Wednesday, November 23, 2005

Depleted Uranium is safe, according to the U.S. DoD

Here's a pointer to several studies and claims around depleted uranium. The most interesting is a U.S. Defense Department study concluding there's little harm from using DU weapons. Of course, what else do you expect from the people who are most liable for damage caused by the weapons.

Depleted Uranium All That Deadly? ( November 21, 2005)

Their claim is that DU weapons show little increase in cancer among military personell.

Okay, that may be true. However it's clear the issue doesn't stop with the military folk. Once the battle is over, what happens to the battleground? People will move back to their homes, but now their homesites are littered with the dust made when DU weapons hit their targets. Hence, the people are moving back to a place infested with radioactive dust.

Let's be clear - the radiation emitted by depleted uranium isn't very harmful. It is primarily alpha particles, which have little penetrating power, and therefore are not harmful unless you "eat" the depleted uranium. If DU dust enters the bloodstream the alpha particles can cause a lot of damage, but the damage occurs only if it enters the body.

And that's the point. When a DU weapon hits a target, it tends to turn into dust. The military might "clean up" the battlefield after the battle is over, but how can they clean up the dust? Hence there will be a residue left afterwards, and that residue will mix with the environment, and enter peoples bodies as, for example, they eat food grown on the ground of the former battlefield.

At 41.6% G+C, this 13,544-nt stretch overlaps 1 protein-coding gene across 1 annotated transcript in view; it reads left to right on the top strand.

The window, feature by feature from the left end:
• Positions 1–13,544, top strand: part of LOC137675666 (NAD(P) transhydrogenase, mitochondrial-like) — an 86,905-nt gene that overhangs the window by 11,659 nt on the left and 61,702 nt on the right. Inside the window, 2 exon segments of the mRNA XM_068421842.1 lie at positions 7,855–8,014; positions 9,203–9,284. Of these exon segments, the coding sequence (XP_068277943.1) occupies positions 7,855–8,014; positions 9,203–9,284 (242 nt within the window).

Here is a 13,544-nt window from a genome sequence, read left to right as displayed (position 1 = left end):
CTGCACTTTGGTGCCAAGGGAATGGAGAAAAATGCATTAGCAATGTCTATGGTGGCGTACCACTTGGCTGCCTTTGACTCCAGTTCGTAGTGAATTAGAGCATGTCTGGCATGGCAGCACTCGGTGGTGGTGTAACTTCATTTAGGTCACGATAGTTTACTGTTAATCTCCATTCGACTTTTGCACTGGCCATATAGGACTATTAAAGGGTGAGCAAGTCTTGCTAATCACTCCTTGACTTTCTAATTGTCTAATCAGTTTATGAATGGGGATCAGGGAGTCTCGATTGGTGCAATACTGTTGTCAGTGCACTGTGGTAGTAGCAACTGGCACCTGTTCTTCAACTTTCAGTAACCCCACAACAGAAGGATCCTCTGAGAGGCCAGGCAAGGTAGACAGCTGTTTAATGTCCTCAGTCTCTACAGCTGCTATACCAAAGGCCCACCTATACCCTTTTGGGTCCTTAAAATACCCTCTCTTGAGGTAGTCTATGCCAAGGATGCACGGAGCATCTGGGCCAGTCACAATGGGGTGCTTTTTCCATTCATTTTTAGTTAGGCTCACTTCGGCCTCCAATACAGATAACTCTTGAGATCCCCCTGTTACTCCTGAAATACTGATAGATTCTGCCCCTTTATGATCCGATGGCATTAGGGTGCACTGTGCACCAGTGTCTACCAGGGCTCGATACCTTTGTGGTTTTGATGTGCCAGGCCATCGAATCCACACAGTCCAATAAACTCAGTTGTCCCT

Clearly DU weapons are excellent at what they're designed to do - namely to penetrate armor and other kinds of fortified positions. That's why the military uses them.

Here's some alternate viewpoints:

Campaign Against Depleted Uranium:

Poisinous Legacy:

Uranium Medical Research Center

Depleted Uranium: How the Pentagon Radiates Soldiers & Civilians with DU Weapons


Thursday, November 3, 2005

Floating offshore wind platform

Floating offshore wind energy and hydrogen fuel-generating company tipping to Europe or Asia

Inventor Tom L. Lee, Ph.D. has developed a floating wind turbine platform concept for accessing the higher winds out at sea, and convert wind energy efficiently to hydrogen and electricity. Would prefer to see its manufacture and distribution licensed to a U.S. party.


Tuesday, November 1, 2005

Low tech diesel engines - off the grid biofuels anyone?

Saw this on Cool Tools

Seems there's an old design for diesel engines, made by the Lister company. The Lister design has since been sold off and knockoffs are made around the world. The important thing is they're low tech, repairable by anybody, and are rugged.

Hmm, in June I took a trip to a remote part of Baja Mexico, and remember seeing an engine just like that on the boats there. - sells these engines. But their web site is extremely disorganized, so it's hard to say just what they do.

One observation is that with such a simple engine, it would be real simple to run it off a biodiesel fuel.